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What is computational complexity of finding factors of two almost prime number N, which is not divisible by 2 and 3 and 5?

Can we help our selfs with knowledge that we know digit sum of that number and that we know every digit of that number N

example:341 S(341)=8 = S(1*8) = S(2*4) = S(7*5) Last Digit of number 341 is 1 and this is result of two factors which have last digit 1 and 1 or 3 and 7 or 9 and 9

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1 Answer 1

The exact complexity of integer factorization is unknown. The best known algorithms have complexities (relative to the number of digits in the number to be factored) larger than any polynomial but smaller than any exponential function. It is not known whether any polynomial-time algorithms exist.

Since factorization is NP, a proof of $P=NP$ would imply that factorization is possible in polynomial time. But factorization is not known to be NP-complete, so it is conceivable that it can be done in polynomial time even if $P\ne NP$.

To the best of my knowledge, digit sums or last-digits are not particularly helpful for factorization. They just give the number modulo 9 or 10, and division by arbitrary constants is "fast" at the timescales we're working with anyway.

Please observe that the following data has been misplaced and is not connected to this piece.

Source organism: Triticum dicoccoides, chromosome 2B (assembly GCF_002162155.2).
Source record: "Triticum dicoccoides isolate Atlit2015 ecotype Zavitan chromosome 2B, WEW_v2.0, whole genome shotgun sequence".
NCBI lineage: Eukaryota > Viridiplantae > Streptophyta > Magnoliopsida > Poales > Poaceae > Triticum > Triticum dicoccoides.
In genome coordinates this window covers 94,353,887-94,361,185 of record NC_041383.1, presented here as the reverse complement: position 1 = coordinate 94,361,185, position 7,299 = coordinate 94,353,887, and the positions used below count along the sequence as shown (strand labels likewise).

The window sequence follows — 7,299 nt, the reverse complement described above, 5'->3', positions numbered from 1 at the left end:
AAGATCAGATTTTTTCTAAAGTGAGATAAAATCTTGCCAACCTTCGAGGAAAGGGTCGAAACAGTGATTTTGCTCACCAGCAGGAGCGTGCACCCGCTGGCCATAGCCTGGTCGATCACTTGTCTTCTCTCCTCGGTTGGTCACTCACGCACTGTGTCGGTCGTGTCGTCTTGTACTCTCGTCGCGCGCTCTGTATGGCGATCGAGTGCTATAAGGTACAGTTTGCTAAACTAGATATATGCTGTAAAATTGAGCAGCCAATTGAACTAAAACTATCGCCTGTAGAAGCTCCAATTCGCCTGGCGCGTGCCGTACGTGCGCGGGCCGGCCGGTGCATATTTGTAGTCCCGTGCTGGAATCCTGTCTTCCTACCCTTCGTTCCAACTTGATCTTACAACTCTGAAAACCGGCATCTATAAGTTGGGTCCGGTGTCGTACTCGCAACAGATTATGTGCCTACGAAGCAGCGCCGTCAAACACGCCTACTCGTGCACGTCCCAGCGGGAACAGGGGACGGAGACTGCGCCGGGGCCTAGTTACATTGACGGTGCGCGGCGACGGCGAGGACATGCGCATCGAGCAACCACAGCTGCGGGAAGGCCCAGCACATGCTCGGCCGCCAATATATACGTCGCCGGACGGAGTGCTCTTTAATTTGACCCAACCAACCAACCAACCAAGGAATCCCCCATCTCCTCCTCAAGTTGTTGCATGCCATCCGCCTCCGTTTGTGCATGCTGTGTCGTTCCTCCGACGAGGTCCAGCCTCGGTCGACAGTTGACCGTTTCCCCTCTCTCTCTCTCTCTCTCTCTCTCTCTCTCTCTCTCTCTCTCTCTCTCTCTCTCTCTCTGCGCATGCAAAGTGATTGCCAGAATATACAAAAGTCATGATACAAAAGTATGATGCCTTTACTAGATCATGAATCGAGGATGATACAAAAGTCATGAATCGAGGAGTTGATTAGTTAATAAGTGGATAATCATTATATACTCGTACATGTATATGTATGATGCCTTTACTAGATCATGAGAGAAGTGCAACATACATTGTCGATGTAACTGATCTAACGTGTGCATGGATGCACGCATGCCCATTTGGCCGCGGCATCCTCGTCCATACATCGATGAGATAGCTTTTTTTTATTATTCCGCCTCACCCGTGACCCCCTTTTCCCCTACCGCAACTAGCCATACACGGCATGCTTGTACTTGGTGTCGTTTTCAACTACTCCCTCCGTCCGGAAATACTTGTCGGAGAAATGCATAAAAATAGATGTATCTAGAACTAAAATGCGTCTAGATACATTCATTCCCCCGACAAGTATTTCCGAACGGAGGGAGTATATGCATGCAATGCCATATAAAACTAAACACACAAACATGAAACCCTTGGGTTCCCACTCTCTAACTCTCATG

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Thank you for answer Henning. I was thinking that for given almost prime number N, for example 341 we can maybe find exact combination of products of last digits (a+1)(b+1) or (a+3)(b+7) or (a+9)(b+9). I tried with next algoritm: arxiv.org/find/all/1/… where i generalised d accordingly to these tree posibbilities but my knowledge of modular arithmetics of polynomials is not good. Maybe it is even not posible with that alghoritm!? –  user21973 Dec 30 '11 at 0:32
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For 3-digit numbers, analysis of the last digit may be helpful. For 300-digit numbers, not so much - and it's 300-digit numbers that are interesting, from a factorization point of view. –  Gerry Myerson Dec 30 '11 at 3:45

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